March 9, 2017 report
Study shows conservatives less likely to apologize than liberals
A team of researchers led by the University of Queensland's Matthew Hornsey has found evidence that suggests people who are conservative are less likely to apologize than are those who are more liberal. In their paper published in the journal Social Psychological and Personality Science, the group describes their study and offer their results and some opinions on why there may be differences between the two groups.
Apologies have taken on a new form in the mass media age—where once they were words used by one individual to another, or perhaps a small group, today, they can be messages from well-known people wishing to maintain a certain public persona. But as Hornsey noted in a recent interview with the press, some types of people seem to apologize more than others. He had noticed that liberal politicians and other notables seemed to offer more public apologies then their conservative counterparts. Intrigued, he gathered with colleagues to conduct a study.
The first part of the study consisted of drafting a survey which they then sent to 2,130 people living in Chile, Hong Kong, Russia, Peru, Australia, China and the United States. The survey inquired about how willing people were to apologize and under what circumstances. In analyzing the results, they found that those who considered themselves conservative did, indeed, report apologizing less than those who considered themselves to be liberal. They also found that conservatives also appeared to be less influenced by an apology from another, which translated to being less likely to forgive a transgression just because someone apologized for it.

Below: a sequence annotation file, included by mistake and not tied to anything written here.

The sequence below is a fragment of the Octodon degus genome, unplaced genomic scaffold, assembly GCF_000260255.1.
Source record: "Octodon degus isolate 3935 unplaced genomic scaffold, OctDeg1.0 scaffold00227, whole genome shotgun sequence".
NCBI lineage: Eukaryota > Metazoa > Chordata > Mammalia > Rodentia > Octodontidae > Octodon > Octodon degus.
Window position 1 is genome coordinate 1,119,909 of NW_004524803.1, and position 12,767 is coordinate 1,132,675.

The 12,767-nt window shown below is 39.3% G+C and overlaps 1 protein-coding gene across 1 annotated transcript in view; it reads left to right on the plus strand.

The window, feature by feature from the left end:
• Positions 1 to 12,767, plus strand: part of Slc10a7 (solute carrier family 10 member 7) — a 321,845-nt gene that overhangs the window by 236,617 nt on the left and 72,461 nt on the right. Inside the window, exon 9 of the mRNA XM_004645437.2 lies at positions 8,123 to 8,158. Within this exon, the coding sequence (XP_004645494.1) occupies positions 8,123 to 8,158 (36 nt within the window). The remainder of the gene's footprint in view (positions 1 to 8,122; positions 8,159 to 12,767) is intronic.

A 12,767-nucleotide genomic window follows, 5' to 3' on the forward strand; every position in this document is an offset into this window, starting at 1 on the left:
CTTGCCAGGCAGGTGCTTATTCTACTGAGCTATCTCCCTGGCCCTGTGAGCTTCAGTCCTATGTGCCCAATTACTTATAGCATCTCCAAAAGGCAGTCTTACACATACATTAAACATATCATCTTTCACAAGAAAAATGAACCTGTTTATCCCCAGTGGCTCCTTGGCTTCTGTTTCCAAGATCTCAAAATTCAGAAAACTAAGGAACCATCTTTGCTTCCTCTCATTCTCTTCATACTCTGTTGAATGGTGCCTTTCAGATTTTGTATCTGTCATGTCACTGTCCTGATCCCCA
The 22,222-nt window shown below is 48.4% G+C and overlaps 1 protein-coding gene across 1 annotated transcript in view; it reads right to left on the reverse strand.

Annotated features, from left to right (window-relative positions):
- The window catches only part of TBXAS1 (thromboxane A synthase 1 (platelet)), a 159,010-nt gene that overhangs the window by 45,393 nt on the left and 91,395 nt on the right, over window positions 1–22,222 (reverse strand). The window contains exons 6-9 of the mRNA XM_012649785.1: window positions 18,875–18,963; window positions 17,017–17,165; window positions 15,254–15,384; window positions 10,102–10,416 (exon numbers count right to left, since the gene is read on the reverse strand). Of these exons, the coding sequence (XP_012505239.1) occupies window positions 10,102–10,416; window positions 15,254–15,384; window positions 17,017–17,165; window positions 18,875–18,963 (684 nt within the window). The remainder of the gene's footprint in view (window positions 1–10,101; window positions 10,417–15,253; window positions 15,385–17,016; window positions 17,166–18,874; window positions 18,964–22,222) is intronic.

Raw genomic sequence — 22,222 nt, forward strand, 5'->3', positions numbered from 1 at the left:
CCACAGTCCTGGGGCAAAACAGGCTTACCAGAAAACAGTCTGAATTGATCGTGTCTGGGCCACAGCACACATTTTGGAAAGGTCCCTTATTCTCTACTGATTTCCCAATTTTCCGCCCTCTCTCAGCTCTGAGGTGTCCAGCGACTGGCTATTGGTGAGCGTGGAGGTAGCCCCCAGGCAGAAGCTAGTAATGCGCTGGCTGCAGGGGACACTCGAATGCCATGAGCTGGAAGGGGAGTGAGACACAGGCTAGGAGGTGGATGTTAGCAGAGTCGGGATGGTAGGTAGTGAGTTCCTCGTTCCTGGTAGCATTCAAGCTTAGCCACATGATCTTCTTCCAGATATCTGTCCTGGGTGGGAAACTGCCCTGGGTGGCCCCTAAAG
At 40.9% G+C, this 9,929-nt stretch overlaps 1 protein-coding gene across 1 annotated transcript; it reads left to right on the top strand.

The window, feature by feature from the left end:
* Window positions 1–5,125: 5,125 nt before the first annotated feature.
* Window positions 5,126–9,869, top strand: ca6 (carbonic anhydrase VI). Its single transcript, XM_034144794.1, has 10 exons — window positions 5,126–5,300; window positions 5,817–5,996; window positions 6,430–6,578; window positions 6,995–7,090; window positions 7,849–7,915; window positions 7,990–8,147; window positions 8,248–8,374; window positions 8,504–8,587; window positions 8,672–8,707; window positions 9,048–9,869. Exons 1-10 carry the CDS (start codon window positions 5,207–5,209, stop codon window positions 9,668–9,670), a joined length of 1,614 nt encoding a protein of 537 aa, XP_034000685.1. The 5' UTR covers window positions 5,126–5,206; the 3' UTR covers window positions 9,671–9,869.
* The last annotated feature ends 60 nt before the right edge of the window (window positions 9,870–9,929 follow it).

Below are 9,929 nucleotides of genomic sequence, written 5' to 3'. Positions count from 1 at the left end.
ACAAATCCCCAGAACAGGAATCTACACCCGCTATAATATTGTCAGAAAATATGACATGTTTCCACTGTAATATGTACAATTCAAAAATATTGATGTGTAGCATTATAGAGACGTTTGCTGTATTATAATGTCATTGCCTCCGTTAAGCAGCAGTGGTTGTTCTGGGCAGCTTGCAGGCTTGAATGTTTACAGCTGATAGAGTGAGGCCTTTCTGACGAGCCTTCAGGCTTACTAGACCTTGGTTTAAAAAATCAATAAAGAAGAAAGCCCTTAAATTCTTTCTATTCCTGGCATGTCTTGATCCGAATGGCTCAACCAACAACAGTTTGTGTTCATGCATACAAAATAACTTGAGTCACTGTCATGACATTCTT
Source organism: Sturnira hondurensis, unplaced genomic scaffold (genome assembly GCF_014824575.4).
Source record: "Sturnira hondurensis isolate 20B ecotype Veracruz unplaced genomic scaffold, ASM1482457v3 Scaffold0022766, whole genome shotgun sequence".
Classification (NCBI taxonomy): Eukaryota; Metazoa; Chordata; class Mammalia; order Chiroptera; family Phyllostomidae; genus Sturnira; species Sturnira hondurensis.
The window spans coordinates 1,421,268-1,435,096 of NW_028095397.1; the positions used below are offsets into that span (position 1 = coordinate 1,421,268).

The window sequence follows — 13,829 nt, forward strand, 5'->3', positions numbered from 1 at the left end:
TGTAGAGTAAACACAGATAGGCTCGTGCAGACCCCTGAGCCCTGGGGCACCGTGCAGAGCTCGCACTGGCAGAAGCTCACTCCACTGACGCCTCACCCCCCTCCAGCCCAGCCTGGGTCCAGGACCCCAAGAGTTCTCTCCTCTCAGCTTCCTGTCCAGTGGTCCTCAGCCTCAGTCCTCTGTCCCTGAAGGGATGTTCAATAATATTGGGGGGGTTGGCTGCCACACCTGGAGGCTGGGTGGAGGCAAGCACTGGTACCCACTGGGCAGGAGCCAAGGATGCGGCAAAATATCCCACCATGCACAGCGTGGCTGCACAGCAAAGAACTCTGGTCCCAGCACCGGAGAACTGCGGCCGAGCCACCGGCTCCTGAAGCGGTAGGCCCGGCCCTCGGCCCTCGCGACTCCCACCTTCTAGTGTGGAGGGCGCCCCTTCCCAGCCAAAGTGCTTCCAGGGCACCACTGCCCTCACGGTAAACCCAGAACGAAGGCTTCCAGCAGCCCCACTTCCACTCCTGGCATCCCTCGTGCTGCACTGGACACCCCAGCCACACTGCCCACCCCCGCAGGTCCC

The team then conducted a second experiment, this time with 65 volunteers, 38 from India and 27 from America. Each was asked individually to imagine they had been asked to water their neighbor's lawn while the neighbor went on vacation and that they had done a poor job of it. The volunteers were asked to write down how things would go when the neighbors returned. In studying the written reports, the researchers found that those that self-identified as conservative were less likely to apologize for not doing a better job than did those that identified as liberal.
The researchers cannot say for sure why there appeared to be differences in willingness to apologize but theorize that it might be because conservatives engage more in hierarchical thinking than do liberals, which might translate to feelings of losing power over others if they offer an apology.
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